Election preview: Vanuatu

Vanuatu, one of Australia’s near neighbors, went to the polls today for an early election. Parliament was dissolved in August, only two and half years into its four-year term, when prime minister Bob Loughman faced defeat in a no-confidence motion following defections among his supporters. An opposition challenge to the dissolution was rejected by the supreme court.

We’ve noted before the paucity of coverage of South Pacific politics in the Australian media. In this case I have to confess to a share of the blame, since this is the first time Vanuatu has made an appearance in this blog. So first a quick look at the background.

For most of the twentieth century, Vanuatu (then called the New Hebrides) was governed jointly by Britain and France. Independence, which the French were much less keen on (being concerned about it spreading to nearby New Caledonia), came in 1980; in common with much decolonisation at the time, power at first went to a radical left, anti-western movement, Vanua’aku.

But democratic government survived, and Vanua’aku split and lost office in 1991. Somewhat moderated, it returned to power in 1998, and since then it has participated in most governments and provided several prime ministers, including Loughman, the incumbent. Other parties have come and gone, although the Union of Moderate Parties, descended from the pro-French side in the independence debate, also remains a major player.

The electoral system encourages a degree of fragmentation, being something of a compromise between British and French ideas of democracy. Most MPs (44 out of 54) represent multi-member constituencies, ranging from two to seven members each, but there is no explicit proportionality; each voter gets just one vote, and the candidates with the most votes are elected. (The other ten are elected by first-past-the-post from single-member constituencies.)

This method, sometimes called the single non-transferable vote, helps minorities and guards against the lopsided majorities produced by pure first-past-the-post systems, but it still randomises the relationship between votes and seats. At the last election, in March 2020, the Leaders Party of Vanuatu topped the poll with 12.5% of the votes, a few hundred votes ahead of Vanua’aku, but in terms of seats it only came equal fourth with the UMP, winning five.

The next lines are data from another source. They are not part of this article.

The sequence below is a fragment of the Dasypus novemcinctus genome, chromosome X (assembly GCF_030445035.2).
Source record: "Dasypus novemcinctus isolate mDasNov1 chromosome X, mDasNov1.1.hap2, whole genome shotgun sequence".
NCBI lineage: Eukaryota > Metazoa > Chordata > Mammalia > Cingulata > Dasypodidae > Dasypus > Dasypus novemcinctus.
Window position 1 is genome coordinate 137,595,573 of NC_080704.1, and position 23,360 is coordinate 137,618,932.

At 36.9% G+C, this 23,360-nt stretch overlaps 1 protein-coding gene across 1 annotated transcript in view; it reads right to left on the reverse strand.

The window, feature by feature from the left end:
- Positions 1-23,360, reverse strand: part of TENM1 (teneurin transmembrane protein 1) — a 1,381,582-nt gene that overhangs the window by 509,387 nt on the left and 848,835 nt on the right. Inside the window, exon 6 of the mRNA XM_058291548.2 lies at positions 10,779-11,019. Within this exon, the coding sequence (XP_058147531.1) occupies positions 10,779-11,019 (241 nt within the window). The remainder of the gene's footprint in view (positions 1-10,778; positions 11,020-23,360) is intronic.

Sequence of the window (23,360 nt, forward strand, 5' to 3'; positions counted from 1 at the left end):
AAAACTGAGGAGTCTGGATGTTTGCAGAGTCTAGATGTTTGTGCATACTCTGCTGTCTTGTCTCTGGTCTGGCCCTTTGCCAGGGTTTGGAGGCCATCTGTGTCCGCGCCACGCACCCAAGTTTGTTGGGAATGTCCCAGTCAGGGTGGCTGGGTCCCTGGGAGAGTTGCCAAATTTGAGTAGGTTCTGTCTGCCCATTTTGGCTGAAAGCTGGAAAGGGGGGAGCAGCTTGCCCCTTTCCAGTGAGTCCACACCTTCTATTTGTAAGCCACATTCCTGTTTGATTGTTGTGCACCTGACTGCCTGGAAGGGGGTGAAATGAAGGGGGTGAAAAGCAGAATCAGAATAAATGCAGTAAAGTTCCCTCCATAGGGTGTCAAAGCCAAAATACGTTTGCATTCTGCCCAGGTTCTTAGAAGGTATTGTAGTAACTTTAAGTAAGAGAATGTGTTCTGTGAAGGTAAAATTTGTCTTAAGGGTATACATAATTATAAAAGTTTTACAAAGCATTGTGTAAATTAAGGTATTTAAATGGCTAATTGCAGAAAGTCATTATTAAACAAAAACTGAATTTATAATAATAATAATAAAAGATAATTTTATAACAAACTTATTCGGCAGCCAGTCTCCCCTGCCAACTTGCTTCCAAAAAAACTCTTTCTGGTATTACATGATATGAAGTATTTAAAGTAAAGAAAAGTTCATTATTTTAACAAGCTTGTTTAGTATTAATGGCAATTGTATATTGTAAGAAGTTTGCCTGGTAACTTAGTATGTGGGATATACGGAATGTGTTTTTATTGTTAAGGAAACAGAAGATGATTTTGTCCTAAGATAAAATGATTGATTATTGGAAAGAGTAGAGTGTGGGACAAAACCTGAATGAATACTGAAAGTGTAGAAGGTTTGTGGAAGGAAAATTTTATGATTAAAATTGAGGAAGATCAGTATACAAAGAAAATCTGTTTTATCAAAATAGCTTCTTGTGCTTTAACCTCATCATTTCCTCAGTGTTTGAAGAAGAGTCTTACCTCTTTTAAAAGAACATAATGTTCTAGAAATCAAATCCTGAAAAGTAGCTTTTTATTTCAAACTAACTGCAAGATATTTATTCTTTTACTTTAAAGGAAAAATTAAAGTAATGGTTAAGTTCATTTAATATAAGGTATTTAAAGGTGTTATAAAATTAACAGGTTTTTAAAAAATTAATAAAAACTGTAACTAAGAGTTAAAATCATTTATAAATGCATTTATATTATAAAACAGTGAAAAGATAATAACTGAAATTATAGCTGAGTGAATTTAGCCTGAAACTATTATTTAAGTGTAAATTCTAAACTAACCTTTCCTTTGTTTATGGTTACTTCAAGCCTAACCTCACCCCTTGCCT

The largest number of seats, nine, went to the conservative Land & Justice Party, which had placed fourth with 10.0% of the vote. Vanua’aku, with 12.1%, won seven, as did the Reunification Movement for Change (a breakaway from the UMP), with 11.3%. The National United Party (the original breakaway from Vanua’aku) had 3.7% and four seats, while another 13 parties won one or two seats each.

To its credit, the Vanuatu electoral commission, in its report on the last election, recommended a move to proportional representation, pointing out that more than half the voters failed to have their choice of candidate elected and gently suggesting that the current system is unconstitutional (the constitution requires that there be an “element of proportional representation”). It also noted the disturbing fact that the 54 members elected were all men, as they have been since 2012.

As you might expect with 19 parties represented, governments tend to be short-lived and to consist of unwieldy coalitions. They are also notoriously corrupt and unresponsive, a sadly common problem in the region; numerous MPs, including several past prime ministers, have been convicted of bribery and other offences. Now the short time frame for an early election has also created major challenges.

Unlike the cases of Nauru and Papua New Guinea, Australia had no colonial responsibility for Vanuatu, but as the major regional power we can hardly escape blame for our lack of concern at the state of south Pacific democracy. The point was brought home last month when the Solomon Islands government moved to delay the scheduled 2023 election until the following year, citing the strain on its logistical capacity.

Australia quite reasonably offered financial assistance to help hold the election in 2023, but this was angrily rejected by Solomons prime minister Manasseh Sogavare, who described it as “an assault on our parliamentary democracy” and “direct interference by a foreign government in our domestic affairs.”

Given our past lack of criticism for authoritarian governments in the region – in Fiji, Nauru, Tonga and elsewhere – he may have just been surprised that Australia would care about whether he held elections or not. Penny Wong’s comment that Australia has a “longstanding and historical commitment to supporting democracy” is far from the truth. Let’s hope she is seriously interested in remedying that.


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